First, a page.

Tuesday, May 19, 2015

Who needs birds anyway?

According to The Nature of Things, hosted by Dr. David Suzuki, the official stance in the neurological sciences has long been that animal minds are “black boxes,” that the existence or non-existence of thought and emotion in animals is unknowable. 

Dog owners, particularly, would always have objected. The antics of their German Shepherd when he sees the leash and collar come out is just too much like the elation in a child upon seeing mother come through the door. It's difficult to dismiss as something other than joy. The baleful look and the cowering of a dog being scolded is too characteristic of human behaviour in such a situation to be dismissed as something other than an emotion.
The documentary goes on to talk about recent research that points in the direction of rethinking the “black box” assumption. We humans have brains with left and a right hemispheres; the left controls the right side of our bodies—including our faces—and the right controls the left. But the left also houses our affective (emotional) controls and when we meet a stranger of whom we are apprehensive, we unconsciously focus on the right side of the persons face; it's where emotions first reveal themselves.

Interestingly, dogs do the same thing when they meet a person-stranger. So even if they don't experience joy, sadness, anger in the same way we do, they obviously recognize these emotions in us.

I suspect the “black box” sentiment was more a defense against the guilt of killing and eating animals than pure science. If animals experience fear, anger, joy, love in a similar way to humans, slaughterhouses begin to seem more and more like NAZI death camps. Furthermore, the bond that grows between people and their pets surely argues for more “feeling” than that between a human and a china cat.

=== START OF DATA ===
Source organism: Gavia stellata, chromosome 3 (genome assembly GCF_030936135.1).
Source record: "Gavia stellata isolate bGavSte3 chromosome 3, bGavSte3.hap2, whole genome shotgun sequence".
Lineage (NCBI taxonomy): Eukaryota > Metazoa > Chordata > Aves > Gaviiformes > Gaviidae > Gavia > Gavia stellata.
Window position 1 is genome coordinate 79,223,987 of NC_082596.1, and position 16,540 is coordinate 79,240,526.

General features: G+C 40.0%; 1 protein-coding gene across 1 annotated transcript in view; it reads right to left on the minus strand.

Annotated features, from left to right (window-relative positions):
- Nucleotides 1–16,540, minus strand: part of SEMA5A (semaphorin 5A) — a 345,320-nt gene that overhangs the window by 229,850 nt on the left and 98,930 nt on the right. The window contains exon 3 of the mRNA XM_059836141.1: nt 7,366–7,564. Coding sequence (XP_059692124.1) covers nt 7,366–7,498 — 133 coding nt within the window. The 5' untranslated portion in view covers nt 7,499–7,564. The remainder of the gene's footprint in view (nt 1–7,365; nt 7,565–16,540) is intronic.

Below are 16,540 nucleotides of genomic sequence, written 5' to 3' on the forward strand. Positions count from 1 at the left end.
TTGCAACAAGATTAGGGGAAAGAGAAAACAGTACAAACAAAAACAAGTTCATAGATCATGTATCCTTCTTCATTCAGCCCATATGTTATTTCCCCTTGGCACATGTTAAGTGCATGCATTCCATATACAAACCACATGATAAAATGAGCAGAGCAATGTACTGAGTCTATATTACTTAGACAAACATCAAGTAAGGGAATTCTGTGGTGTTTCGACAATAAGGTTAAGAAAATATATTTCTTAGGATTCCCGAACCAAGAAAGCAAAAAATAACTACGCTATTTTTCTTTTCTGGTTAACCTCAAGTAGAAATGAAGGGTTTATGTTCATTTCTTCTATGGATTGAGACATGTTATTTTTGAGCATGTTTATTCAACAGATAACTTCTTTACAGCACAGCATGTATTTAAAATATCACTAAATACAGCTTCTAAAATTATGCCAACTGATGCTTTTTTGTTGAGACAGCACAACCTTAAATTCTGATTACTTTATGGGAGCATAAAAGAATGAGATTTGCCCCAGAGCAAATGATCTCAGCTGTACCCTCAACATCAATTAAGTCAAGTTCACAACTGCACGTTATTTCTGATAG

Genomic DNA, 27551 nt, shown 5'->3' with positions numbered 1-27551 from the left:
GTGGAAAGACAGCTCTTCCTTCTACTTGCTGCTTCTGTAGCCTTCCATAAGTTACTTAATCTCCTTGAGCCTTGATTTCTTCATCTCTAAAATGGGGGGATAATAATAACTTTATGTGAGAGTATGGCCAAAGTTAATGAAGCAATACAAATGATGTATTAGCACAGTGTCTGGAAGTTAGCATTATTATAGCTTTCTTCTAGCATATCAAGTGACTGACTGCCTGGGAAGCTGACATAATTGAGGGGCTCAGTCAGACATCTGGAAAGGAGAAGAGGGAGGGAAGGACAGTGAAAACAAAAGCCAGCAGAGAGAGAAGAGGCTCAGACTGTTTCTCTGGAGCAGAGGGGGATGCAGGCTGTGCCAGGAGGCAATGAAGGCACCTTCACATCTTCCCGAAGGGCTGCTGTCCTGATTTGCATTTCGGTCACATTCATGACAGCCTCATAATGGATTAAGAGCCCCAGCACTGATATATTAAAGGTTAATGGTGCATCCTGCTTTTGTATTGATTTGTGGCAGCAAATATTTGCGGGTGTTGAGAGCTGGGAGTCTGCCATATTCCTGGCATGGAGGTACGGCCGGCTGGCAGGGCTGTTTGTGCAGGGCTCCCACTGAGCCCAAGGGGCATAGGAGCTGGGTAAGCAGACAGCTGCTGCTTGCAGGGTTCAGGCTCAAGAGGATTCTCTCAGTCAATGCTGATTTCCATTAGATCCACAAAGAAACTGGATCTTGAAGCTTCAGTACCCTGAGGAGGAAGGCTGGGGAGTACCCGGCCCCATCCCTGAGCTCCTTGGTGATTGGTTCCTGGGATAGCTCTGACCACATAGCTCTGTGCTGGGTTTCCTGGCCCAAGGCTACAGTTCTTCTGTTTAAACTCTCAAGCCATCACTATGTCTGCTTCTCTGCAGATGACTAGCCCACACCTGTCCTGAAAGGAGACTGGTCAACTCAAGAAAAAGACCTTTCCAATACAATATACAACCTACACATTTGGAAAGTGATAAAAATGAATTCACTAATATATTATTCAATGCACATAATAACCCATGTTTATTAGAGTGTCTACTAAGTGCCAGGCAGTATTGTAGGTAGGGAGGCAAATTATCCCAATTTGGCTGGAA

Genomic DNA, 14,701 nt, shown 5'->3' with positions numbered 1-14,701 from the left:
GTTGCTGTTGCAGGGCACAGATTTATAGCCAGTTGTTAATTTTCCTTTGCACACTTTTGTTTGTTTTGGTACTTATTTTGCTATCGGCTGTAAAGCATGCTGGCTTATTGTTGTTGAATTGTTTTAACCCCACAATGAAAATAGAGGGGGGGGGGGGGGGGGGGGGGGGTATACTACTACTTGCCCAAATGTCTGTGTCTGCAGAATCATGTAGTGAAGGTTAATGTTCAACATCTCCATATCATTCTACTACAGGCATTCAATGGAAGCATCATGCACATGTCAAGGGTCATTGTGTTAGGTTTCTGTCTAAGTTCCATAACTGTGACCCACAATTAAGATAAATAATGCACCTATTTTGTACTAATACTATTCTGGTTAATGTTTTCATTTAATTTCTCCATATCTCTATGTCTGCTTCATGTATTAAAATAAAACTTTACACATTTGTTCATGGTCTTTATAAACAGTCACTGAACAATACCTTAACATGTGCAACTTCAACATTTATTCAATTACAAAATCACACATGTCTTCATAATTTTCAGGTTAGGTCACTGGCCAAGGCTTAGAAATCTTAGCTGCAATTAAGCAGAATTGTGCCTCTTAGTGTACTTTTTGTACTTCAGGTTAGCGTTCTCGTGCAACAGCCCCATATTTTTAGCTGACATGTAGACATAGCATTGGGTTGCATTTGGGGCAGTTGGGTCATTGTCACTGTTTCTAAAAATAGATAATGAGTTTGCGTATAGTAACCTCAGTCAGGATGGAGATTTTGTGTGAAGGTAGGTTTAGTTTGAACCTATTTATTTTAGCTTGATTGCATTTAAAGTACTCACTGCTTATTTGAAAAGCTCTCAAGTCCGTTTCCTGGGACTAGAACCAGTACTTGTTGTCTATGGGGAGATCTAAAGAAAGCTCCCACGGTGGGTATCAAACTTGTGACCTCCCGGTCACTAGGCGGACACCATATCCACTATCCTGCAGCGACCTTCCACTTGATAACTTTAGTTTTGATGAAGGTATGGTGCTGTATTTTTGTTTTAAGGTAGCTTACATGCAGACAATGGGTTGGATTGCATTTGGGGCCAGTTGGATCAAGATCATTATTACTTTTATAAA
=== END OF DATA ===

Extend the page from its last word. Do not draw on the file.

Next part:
Something we no longer practice—or are even conscious of, seems to me—is the reverence for living things and the elements that sustain them. Major world religions lack a doctrine of the interconnectedness of life on the planet; these days our relationship to living-things-that-are-not-us has been dictated by economists, lawyers and corporate entrepreneurs through manipulation of our governments.

The numbers of those who have embraced the dream of a more humane and sustainable world are increasing but we're nowhere near a tipping point. My personal hero in the struggle is Trevor Herriot and one of my favourite books is his Grass, Sky, Song: Promise and Peril in the World of Grassland Birds. Herriot is the advocate general for the birds that lived in abundance on the Saskatchewan prairies before agricultural and industrial “progress” forced them into smaller and smaller habitats.

Like the canary in the coal mine, the elimination of species with a cavalier “who needs birds anyway” attitude is a signal of enormous loss that will both haunt and bite us back in the future.

Anyone who has seen a tiny bird's antics in protecting her nest can surely see that birds want to live; they struggle to protect their lives and those of their loved ones. What part of that can't we humans understand?

I'm grateful to CBC and to Dr. Suzuki for championing a better way to be in the world through The Nature of Things. Hopefully, more and more of us will begin to turn away from Two and a Half Men to The Nature of Things to learn about the world—but how many crises will it take to make that happen?

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